The whole “Joey gets fired for shitting on his writers” really bugs me: Joey’s an idiot, but is he the kind of person who’d undermine the people employing him? On a purely logical level, what Joey does in this episode makes no sense. More importantly, it really sells him short as a character, essentially forcing him to move back in with Chandler because he’s instantly broke and has no way to feed and house himself. There’s an inevitable reconciliation in the cards for Joey and Chandler – but the meaning of it’s already been ripped out, because Joey isn’t making this choice on his own; he’s doing it because the writers were afraid to leave their comfortable pastures for new territory, regressing from the complex things in play when they force Joey and Chandler to face life on their own. Instead, circumstances allow them to back out of their own personal maturities, a major disappointment for an arc that held a lot of promise.
But for all that ‘Ramoray Dies’ does wrong with Joey and Chandler, it gets it right with Monica and Rachel (once they’ve moved away from the jokes about “I slept with x number of people” with all of them). It’s the opposite of the Joey/Chandler story, really: where the Joey/Chandler plot starts out promising, the Monica/Rachel one is executed much more cleanly, as Monica and Richard exchange their first “I love you”s and Rachel explains to Ross the difference between passion and intimacy. The Monica/Richard moment is just kind of a cute little thing between them, but the Rachel/Ross bit is really powerful: for the first time, it shows us that Ross and Rachel can work as a couple, a rare display of the two being understanding and honest with each other. It doesn’t start out that way (and Schwimmer plays up Ross’s immaturity with his jealousy over Paulo to the point where it gets really annoying), but Rachel’s little monologue is one of the strongest beats the writers of Friends ever hit with their relationship.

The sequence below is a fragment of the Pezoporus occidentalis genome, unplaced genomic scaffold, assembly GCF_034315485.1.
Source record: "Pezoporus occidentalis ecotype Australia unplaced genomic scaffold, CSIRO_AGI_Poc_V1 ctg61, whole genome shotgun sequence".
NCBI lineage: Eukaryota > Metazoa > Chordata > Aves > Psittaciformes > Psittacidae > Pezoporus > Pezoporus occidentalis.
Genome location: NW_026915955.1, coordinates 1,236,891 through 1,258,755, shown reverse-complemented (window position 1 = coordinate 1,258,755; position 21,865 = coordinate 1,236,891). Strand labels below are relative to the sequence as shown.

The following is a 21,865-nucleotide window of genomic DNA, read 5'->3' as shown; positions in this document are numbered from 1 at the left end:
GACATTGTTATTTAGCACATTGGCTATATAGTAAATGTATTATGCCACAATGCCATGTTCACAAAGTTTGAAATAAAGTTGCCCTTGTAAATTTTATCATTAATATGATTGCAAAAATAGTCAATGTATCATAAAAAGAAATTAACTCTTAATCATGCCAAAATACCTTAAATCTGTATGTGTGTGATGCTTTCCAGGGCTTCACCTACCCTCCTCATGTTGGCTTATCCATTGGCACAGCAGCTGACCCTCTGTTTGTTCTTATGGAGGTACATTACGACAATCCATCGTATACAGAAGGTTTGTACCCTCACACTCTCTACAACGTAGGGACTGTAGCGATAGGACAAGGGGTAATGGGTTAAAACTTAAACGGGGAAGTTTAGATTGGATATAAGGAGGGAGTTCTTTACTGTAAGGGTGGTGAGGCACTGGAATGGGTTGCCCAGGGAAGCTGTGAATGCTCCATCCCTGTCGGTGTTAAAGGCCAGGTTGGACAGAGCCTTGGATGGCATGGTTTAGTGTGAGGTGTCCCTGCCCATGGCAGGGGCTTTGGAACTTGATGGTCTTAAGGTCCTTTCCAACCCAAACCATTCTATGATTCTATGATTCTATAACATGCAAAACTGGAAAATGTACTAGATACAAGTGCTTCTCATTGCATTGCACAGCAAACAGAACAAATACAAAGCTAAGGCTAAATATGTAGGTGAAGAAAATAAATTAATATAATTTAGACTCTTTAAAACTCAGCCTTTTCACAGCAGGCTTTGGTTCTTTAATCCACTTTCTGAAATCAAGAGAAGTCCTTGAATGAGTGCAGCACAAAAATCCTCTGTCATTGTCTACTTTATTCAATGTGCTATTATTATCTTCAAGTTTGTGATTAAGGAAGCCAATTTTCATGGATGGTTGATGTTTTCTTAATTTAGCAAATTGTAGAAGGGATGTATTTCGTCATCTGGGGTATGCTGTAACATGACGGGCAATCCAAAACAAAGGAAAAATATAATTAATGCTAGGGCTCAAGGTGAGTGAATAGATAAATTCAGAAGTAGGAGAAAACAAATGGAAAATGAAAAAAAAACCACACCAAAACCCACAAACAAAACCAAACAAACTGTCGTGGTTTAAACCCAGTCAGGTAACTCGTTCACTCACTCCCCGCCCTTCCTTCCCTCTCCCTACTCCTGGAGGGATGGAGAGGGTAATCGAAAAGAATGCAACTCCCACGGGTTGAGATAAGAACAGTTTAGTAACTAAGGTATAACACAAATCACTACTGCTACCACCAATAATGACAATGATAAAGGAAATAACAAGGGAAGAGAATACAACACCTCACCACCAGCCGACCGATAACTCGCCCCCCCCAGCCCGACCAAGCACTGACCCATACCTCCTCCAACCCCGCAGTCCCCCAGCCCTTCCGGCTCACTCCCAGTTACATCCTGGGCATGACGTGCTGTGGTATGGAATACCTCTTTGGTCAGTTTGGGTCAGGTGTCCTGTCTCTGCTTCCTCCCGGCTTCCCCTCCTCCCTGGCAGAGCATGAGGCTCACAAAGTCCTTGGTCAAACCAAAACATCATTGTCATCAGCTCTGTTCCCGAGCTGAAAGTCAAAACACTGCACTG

– I love how quickly this show discards Phoebe. Her dialogue and screen time in this episode is essentially vaporized compared to the episode preceding it (though she does sing again, to which Richard asks Monica: “Phoebe’s got another job, right?”)
– Ross calls Paulo the “Weenie from Tarini”, which I believe is the last time he’ll ever be mentioned on the show, save maybe for once or twice in later seasons.
– the material in Rachel and Monica’s apartment is helped by the little gender-centric moments with the girls in the bathroom and the guys in the living room. Would you believe Joe Liebermann once called out Martha Kaufmann over the bathroom scene, saying it promoted unprotected sex?
– the writers of Days of Our Lives give Joey a hilarious farewell: he falls down an elevator shaft, his brain so damaged the only doctor that could save him, would be himself.
– when Richard asks Monica for a ballpark figure of the men she’s slept with, she replies with: “definitely less than a ballpark.”
– Joey really has to ask himself “why did they do this to me?” C’mon man.